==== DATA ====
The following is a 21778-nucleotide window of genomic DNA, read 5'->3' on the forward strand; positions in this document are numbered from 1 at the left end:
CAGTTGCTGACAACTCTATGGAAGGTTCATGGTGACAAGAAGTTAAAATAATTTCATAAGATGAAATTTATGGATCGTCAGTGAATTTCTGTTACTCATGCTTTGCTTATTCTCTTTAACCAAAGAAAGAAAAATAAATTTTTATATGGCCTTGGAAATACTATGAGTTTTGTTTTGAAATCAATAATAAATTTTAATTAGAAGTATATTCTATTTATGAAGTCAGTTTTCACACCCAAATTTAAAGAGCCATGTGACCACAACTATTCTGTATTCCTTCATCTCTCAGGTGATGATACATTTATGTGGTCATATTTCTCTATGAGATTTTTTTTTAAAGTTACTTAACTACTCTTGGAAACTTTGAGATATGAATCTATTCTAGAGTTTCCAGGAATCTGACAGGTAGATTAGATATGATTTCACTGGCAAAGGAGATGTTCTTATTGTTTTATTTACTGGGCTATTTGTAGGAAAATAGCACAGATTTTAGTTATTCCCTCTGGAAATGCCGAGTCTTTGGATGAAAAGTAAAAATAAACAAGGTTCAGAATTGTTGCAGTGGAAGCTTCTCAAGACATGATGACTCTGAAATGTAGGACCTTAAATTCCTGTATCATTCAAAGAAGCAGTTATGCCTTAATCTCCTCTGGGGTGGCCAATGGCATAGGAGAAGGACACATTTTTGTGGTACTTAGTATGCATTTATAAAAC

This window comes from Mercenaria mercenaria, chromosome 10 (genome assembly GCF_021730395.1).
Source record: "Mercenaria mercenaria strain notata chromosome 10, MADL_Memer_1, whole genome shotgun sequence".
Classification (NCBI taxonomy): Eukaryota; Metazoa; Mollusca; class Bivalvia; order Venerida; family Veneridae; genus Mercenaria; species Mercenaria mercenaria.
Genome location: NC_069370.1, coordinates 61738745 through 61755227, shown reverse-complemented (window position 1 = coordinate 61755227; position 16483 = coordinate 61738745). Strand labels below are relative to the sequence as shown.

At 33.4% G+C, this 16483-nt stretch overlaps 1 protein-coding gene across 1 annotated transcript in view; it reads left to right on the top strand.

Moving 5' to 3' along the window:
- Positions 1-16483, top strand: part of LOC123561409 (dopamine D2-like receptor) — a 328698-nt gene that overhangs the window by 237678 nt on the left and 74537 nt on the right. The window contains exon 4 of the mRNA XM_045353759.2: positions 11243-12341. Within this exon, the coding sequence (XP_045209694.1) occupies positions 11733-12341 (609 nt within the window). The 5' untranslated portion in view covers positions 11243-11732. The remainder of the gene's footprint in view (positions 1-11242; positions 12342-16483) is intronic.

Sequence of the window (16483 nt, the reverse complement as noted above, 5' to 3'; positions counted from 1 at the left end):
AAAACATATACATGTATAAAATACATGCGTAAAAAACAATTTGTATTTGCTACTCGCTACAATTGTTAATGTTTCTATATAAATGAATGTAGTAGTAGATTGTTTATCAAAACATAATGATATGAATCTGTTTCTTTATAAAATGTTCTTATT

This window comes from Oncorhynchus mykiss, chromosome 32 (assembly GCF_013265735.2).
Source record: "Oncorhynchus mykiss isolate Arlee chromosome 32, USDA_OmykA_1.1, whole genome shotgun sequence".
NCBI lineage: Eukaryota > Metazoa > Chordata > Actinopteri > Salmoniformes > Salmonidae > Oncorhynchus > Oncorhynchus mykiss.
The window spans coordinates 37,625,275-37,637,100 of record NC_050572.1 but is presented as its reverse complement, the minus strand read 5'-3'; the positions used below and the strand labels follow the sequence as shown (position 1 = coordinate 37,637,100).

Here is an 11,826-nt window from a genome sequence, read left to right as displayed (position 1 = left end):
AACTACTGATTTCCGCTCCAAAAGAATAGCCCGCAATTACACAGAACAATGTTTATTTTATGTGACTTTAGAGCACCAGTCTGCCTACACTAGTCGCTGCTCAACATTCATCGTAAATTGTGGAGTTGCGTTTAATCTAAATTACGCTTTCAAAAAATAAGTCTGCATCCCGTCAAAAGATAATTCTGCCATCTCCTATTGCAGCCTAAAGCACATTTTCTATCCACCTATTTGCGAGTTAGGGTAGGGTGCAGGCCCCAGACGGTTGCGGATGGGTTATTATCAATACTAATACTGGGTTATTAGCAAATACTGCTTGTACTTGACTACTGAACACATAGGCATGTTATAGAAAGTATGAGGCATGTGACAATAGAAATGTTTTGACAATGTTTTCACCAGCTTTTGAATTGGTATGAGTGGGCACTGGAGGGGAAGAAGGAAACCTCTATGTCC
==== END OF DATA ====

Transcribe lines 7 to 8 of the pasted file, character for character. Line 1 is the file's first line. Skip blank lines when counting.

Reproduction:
At 33.4% G+C, this 16483-nt stretch overlaps 1 protein-coding gene across 1 annotated transcript in view; it reads left to right on the top strand.

Moving 5' to 3' along the window: